• David Herrington

            Yes, let’s recall what happened to DK1. They said that DK1 was just a dev kit and that CV1 would be just as cheap or the same cost and what happened. The CV1 was even MORE expensive at release. I’m sorry but if this version of Magic Leap is just a dev kit, then how much more do you think the consumer version will be?

            If this version is just for dev’s then how is a dev supposed to appraise the consumer userbase of the Magic Leap when the dev kit is so expensive? If the consumer version will be less than half the cost then that would greatly influence my interest as a dev, but there has been no indication that this will happen. So I am only left with the assumption that the Magic Leap 1.0 cost will be the same as whatever consumer version they release. When the cost is the same as a PC+VR setup then my time as a dev will be better used for other things with more market penetration.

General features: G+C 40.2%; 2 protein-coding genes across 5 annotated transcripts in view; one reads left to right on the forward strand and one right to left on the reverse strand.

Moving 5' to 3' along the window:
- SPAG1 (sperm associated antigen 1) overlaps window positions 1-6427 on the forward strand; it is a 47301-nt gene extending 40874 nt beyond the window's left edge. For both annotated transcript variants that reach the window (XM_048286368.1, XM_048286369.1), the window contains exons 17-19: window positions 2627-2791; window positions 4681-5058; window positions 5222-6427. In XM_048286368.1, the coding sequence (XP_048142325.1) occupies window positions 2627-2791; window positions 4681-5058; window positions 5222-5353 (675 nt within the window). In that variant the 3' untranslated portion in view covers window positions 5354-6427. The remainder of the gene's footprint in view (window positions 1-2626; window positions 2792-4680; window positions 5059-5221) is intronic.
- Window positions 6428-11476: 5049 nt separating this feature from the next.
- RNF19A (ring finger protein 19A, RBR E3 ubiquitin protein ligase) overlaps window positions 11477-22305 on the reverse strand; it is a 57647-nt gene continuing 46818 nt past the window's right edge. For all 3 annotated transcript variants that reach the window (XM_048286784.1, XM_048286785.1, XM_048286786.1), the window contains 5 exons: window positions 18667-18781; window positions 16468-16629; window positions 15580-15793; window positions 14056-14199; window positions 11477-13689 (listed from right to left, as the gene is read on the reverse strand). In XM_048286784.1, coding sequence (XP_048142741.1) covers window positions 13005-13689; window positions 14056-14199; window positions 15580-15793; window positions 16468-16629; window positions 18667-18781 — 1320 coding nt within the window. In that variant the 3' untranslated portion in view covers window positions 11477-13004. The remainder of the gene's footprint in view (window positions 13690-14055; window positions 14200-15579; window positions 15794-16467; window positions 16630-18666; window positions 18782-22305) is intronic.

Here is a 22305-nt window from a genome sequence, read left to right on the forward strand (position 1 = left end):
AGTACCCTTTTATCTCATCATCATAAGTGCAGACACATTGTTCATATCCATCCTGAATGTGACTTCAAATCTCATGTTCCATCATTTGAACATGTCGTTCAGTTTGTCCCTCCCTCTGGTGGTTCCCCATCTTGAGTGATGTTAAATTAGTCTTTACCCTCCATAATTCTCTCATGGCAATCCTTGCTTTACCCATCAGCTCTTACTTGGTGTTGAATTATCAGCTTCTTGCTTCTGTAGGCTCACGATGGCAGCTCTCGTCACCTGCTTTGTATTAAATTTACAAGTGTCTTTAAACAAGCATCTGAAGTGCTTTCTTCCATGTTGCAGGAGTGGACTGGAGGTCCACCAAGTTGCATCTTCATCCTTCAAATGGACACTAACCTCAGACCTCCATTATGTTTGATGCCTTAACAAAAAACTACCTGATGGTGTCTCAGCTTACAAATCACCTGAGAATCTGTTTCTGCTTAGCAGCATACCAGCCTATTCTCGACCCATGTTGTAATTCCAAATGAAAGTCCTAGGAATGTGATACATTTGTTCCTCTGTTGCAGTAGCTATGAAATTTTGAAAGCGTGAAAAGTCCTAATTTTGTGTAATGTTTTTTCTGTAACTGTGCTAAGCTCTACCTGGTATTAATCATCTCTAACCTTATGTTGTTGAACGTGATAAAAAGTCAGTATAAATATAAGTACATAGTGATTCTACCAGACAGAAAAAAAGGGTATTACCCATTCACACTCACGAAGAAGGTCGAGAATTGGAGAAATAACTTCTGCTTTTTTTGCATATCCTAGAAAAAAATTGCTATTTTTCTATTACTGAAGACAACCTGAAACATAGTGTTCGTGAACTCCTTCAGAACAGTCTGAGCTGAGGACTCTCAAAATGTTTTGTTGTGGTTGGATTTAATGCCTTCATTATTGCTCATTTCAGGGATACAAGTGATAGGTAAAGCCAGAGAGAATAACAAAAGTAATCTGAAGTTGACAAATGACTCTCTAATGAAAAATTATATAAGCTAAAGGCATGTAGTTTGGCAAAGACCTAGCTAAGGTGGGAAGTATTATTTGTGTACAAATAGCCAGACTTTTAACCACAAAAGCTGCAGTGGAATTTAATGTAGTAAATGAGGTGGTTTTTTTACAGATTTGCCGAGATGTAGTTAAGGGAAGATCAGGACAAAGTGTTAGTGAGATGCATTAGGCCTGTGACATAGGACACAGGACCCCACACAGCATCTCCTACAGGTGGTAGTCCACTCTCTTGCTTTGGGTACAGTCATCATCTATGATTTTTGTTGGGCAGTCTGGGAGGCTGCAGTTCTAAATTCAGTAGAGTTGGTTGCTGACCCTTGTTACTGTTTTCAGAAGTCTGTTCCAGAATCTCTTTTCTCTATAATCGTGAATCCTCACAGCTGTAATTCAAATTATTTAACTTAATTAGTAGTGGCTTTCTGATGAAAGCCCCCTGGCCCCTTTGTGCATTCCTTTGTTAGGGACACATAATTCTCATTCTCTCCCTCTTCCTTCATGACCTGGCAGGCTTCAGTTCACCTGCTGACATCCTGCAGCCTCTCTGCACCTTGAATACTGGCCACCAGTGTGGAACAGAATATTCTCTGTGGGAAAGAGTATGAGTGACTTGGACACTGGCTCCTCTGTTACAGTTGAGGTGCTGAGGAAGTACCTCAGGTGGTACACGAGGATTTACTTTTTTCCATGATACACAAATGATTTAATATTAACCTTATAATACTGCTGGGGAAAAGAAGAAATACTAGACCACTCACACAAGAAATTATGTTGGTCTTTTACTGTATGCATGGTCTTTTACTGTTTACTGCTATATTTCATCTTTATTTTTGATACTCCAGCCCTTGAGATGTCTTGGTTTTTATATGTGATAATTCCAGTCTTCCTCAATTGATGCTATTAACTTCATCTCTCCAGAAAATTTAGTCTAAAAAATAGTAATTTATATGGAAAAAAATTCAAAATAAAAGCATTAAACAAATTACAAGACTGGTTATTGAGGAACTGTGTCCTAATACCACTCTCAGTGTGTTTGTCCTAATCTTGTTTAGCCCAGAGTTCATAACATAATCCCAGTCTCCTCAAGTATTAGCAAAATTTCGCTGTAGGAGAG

• Malkmus

            They’ve already stated the consumer version will be less expensive. It’s not binary to Oculus because the Kickstarter vs private company nature of the two. Anyway, you’ve firmly made your point that you think ML will never attract devs and therefore has no chance at success, so all we can do is wait and see. In my opinion, if they play their cards right it could succeed. Never say never :)

          • jj

            As a dev in the industry, who talks a lot with other devs in the industry, its clear this is a flop, mostly due to the promise of new and better tech, but in the end its no better than a hololense. All of us have tried, and most of us own, a hololense, and this is no improvement to that. We’ve have one here at the office and have no intentions of developing for something so overrun with false claims and misguided information.

          • Malkmus